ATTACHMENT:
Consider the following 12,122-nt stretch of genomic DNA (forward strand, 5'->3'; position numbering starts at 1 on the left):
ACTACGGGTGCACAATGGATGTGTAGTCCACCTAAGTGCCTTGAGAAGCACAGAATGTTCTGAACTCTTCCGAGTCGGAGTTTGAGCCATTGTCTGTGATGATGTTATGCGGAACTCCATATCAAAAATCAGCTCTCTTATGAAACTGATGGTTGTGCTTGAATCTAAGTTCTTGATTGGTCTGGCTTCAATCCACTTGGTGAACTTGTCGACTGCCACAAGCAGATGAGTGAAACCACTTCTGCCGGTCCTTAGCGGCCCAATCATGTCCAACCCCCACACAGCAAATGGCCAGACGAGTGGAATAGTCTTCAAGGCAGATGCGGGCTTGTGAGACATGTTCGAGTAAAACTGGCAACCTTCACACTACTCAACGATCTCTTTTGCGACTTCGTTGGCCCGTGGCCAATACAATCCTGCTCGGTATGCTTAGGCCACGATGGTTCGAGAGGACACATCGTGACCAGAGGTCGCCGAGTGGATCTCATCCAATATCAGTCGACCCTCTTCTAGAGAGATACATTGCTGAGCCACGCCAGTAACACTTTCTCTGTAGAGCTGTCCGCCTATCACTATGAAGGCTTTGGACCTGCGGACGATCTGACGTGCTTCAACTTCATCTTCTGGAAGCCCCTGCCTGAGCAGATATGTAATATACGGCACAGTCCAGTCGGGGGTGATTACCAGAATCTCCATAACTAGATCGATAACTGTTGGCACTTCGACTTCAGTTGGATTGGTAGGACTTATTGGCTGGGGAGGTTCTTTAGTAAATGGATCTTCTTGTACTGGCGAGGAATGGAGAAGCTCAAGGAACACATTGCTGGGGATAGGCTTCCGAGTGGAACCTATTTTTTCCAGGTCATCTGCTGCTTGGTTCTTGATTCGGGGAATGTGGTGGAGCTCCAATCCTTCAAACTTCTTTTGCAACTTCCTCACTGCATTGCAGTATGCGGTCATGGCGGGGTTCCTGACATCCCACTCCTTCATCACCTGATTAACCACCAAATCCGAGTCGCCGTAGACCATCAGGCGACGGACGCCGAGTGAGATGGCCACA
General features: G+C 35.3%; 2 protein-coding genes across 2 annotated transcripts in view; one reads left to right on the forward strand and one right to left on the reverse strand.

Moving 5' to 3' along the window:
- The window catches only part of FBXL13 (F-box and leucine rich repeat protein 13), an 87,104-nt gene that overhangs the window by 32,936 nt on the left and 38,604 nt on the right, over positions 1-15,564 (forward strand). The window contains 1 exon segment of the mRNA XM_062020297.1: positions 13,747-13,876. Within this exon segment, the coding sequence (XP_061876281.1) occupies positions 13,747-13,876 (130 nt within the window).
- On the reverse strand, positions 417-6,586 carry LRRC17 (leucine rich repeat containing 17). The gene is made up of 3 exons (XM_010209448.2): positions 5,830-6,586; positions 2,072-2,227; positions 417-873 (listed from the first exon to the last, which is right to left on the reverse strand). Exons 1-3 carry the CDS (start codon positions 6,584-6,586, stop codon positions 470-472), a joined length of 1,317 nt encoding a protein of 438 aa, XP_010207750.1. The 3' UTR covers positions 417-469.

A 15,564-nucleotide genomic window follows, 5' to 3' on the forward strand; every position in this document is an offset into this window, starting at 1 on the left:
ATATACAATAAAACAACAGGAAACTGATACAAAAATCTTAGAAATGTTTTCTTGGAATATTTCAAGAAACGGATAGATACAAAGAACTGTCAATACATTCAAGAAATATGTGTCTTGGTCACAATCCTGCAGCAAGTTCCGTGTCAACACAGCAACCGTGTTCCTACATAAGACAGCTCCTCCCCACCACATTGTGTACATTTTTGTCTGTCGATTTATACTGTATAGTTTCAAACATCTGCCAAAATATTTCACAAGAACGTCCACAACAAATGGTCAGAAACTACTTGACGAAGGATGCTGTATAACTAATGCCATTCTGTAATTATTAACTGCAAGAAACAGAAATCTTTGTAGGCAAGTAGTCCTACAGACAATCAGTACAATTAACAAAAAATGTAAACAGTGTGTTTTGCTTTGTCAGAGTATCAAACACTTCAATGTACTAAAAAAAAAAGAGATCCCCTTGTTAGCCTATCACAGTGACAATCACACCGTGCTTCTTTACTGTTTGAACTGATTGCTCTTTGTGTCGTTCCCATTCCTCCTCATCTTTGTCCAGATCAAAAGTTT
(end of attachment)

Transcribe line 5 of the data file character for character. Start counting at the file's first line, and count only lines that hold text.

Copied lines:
- The window catches only part of FBXL13 (F-box and leucine rich repeat protein 13), an 87,104-nt gene that overhangs the window by 32,936 nt on the left and 38,604 nt on the right, over positions 1-15,564 (forward strand). The window contains 1 exon segment of the mRNA XM_062020297.1: positions 13,747-13,876. Within this exon segment, the coding sequence (XP_061876281.1) occupies positions 13,747-13,876 (130 nt within the window).